To investigate whether walking synchrony is associated with the social relationship between silent walkers, we first tested whether the first impression affected synchrony when walking in silence. We divided pairs into low and high first impression groups based on the IJS1 of each gender, and compared the two groups’ PSTR for the silent condition (Fig 7). Two-way ANCOVA with factors of gender and IJS1 group was applied to the silence PSTR, while controlling the mean age, mean AQ, height difference and weight difference of each pair, which had the potential to modulate walking synchrony [18, 28–30]. The results showed a marginally significant interaction effect between gender and IJS1 group, F(1, 178) = 3.592, p = .060, η2 = .020. A planned t-test analysis comparing the PSTRs of low and high IJS1 groups within each gender showed that with female walkers, the high first impression group (42.300) tended to synchronize more than the low group (37.874, t(108) = 2.012, p = .047); but for male walkers, the PSTRs of the low IJS1 (38.310) and high IJS1 (36.200) groups did not differ (p = .378).
Did a silent pair’s walking synchrony affect the impression increment as with conversation [17, 18]? For each gender, we first classified participants into low synced and high synced groups based on the average PSTR obtained during silent walking (37.449 for males, 40.248 for females). We tested the IJS increment after silent paired walking (IJS2-IJS1) with a two-way ANOVA with factors of gender and PSTR groups (Fig 8). We did not observe any significant main effect (gender, p = .468; PSTR groups, p = .586) or interaction effect (p = .289), implying that walking synchrony was not significant in terms of impression change between two silent walkers, which is [inconsistent with previous studies when conversation takes place, 17, 18].
To enable us to control other known factors influencing synchrony, we re-examined whether the first impression effect remained once other factors had been considered. We conducted a generalized linear model (Fig 9) predicting the PSTR of the silent condition (PSTRsilence) from the social relationship between walkers (IJS1) and individual characteristics (gender, mean age, mean AQ, height difference and weight difference of each pair). Three significant predicting effects were observed. IJS1 contributed significantly to predicting PSTRsilence (β = 0.035, p < .001), suggesting that walkers with a good first impression of each other tended to synchronize their steps more. The other two significant factors were gender (β = -0.290, p < .001) and height (β = 0.012, p = .002), implying that females and taller participants sync better in silent walk. Another generalized linear model analysis was applied to the PSTR of the conversational condition (see supporting data for a detailed report). Results did not show a significant predicting effect on PSTRconversational from IJS1 (S1 Fig).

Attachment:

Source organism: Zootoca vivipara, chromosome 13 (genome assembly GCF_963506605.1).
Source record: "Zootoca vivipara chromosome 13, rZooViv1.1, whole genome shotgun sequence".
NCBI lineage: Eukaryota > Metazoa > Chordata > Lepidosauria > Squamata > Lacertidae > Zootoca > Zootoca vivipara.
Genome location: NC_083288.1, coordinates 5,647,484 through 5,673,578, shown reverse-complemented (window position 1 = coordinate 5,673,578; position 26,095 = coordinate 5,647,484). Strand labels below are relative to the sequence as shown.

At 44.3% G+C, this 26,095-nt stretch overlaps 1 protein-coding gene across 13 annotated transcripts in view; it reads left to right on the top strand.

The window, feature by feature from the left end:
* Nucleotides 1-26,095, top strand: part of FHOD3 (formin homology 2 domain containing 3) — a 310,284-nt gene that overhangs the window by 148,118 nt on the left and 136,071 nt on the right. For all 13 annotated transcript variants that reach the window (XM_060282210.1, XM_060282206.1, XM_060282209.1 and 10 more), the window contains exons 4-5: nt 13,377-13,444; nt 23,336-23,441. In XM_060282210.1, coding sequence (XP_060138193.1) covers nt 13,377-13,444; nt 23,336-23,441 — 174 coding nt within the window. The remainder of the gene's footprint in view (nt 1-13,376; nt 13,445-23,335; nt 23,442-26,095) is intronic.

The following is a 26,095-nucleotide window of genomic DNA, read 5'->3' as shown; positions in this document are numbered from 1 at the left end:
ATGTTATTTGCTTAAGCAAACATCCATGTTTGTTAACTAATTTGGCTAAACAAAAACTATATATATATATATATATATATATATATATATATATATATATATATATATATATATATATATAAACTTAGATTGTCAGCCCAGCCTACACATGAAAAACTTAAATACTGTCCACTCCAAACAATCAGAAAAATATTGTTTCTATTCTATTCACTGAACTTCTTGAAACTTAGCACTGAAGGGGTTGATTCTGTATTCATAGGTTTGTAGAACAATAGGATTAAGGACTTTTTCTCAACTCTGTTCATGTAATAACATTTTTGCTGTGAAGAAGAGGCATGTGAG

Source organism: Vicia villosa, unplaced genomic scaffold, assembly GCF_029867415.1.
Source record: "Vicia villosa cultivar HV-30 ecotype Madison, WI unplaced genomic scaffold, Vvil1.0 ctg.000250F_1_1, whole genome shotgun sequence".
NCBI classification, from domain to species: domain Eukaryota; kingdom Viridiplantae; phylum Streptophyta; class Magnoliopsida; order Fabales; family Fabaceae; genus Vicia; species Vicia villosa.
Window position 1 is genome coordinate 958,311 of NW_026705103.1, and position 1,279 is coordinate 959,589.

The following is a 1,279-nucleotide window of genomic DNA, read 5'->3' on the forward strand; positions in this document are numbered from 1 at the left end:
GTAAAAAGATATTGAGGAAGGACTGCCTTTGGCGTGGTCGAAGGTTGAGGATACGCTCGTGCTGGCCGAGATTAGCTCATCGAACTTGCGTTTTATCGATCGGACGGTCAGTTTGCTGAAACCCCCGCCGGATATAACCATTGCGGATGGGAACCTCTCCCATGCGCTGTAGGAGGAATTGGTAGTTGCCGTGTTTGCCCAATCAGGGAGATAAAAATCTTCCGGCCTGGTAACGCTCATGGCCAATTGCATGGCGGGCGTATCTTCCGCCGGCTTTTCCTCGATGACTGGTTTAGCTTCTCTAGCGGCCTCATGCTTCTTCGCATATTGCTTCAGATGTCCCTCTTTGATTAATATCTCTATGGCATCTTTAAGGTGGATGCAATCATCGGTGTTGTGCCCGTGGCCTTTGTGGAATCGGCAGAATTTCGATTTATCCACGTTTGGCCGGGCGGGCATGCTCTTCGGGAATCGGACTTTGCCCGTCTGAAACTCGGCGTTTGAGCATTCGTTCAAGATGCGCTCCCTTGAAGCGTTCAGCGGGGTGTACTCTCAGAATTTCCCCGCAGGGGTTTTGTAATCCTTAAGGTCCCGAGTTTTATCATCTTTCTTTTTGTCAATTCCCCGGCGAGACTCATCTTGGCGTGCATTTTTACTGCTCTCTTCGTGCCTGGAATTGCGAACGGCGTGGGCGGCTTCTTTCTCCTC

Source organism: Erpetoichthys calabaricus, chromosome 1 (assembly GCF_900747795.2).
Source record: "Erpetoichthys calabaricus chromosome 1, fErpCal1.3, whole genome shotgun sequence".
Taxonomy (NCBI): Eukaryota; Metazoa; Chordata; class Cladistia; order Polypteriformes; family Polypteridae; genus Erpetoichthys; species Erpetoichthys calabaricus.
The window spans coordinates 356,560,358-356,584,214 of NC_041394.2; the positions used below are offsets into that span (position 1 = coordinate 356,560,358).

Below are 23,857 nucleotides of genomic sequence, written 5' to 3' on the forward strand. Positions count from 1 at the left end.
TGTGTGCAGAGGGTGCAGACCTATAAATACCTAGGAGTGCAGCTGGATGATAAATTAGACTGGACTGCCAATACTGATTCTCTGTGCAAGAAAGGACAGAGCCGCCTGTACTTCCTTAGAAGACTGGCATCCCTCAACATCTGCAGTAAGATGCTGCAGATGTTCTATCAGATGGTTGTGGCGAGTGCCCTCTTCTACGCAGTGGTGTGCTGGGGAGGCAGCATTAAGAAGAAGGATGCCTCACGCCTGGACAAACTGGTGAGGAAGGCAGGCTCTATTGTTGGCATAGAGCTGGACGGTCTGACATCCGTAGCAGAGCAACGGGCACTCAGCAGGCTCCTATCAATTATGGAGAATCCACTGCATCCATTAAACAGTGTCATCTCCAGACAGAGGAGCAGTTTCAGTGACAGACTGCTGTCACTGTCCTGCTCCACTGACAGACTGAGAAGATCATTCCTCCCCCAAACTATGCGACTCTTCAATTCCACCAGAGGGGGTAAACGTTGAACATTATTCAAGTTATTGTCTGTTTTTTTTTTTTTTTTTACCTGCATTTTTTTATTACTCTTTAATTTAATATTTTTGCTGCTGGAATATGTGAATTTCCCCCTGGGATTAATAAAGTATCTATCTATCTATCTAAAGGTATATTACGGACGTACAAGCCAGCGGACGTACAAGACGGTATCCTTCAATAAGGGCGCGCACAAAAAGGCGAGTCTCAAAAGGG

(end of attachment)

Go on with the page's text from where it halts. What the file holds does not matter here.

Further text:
Experiment 2: Control experiment without joint walking task
To test whether the IJS increment under the silent condition came from walking per se or simply spending time together, we performed a control experiment to investigate whether participants in a silent no-walking situation would increase impression rating for each other.
We estimated the sample size used in Experiment 1 in which we reported a significant IJS difference before and after a silent walk from a paired t-test with an effect size (Cohen’s d) of 0.366. Because the current study was conducted without conversation, we expected a similar effect size. Hence, with an estimated effect size of 0.366, a power analysis conducted using G*Power  showed that a sample size of 61 pairs was needed for a paired t-test to reach a power of 0.8 with the alpha level at 0.05. Ultimately, 64 pairs participated in this silence control experiment. All participants provided written informed consent before the experiment began. All the procedures were approved by the Tohoku University Human Research Ethics Committee and performed in accordance with the principles expressed in the Declaration of Helsinki as regards the treatment of participants.
Participants were recruited and informed that they were to join a psychology experiment with an assigned partner. In reality, they only took part in the experiment alone. Seventeen participants (8 females, mean age 21.5 years old, SD 3.1 years old) were separated into two groups (8 and 9 members) and scheduled at two different time slots. At the beginning, participants were instructed to believe that later in the experiment, they would be paired with every other member in their group to perform some joint decision-making tasks. The seats were arranged in a circle so that they could see all others group members labeled with a single digit number (1 to 9). This seating arrangement was made to be similar to that in Experiment 1. Participants provide their first impression to each of their group members by completing the Interpersonal Judgement Scale (IJS) questionnaire after signing the consent form. This was similar to the scenario when participants filled their first impression at IJS-1, and they filled in the rating for each of them without a chance to talk or to know each other. At that time, they had no knowledge about the experiment design. They were then given questionnaires about their campus life and university activities to fill in. They were instructed to focus on their own task without paying attention to or conversing with the other person. It took about 5–7 minutes, similar to the walking duration in Experiment 1. After they return the questionnaires, they were invited to rate each other again using the IJS (IJS 2). Before they left, they were debriefed about the real purpose of the experiment.
In the group of 8 members, they formed totally 28 pairs. In the group of 9 members, they formed 36 pairs in total. Together, there were 64 pairs in Experiment 2.